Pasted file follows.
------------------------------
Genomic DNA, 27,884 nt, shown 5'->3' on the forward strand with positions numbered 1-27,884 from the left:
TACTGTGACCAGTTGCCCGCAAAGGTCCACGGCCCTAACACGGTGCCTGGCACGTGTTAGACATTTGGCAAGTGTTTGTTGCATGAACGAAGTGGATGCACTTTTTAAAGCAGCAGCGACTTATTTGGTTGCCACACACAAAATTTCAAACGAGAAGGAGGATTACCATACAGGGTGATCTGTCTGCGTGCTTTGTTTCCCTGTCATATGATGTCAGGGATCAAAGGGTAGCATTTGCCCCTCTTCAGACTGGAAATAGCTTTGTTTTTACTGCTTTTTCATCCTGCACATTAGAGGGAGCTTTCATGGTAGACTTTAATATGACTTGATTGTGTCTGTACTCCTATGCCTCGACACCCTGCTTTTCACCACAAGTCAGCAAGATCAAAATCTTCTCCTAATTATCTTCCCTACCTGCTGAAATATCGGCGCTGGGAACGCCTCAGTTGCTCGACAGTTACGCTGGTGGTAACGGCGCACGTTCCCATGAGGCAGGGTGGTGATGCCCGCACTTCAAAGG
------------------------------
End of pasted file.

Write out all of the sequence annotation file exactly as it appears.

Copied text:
Genomic DNA, 27,884 nt, shown 5'->3' on the forward strand with positions numbered 1-27,884 from the left:
TACTGTGACCAGTTGCCCGCAAAGGTCCACGGCCCTAACACGGTGCCTGGCACGTGTTAGACATTTGGCAAGTGTTTGTTGCATGAACGAAGTGGATGCACTTTTTAAAGCAGCAGCGACTTATTTGGTTGCCACACACAAAATTTCAAACGAGAAGGAGGATTACCATACAGGGTGATCTGTCTGCGTGCTTTGTTTCCCTGTCATATGATGTCAGGGATCAAAGGGTAGCATTTGCCCCTCTTCAGACTGGAAATAGCTTTGTTTTTACTGCTTTTTCATCCTGCACATTAGAGGGAGCTTTCATGGTAGACTTTAATATGACTTGATTGTGTCTGTACTCCTATGCCTCGACACCCTGCTTTTCACCACAAGTCAGCAAGATCAAAATCTTCTCCTAATTATCTTCCCTACCTGCTGAAATATCGGCGCTGGGAACGCCTCAGTTGCTCGACAGTTACGCTGGTGGTAACGGCGCACGTTCCCATGAGGCAGGGTGGTGATGCCCGCACTTCAAAGG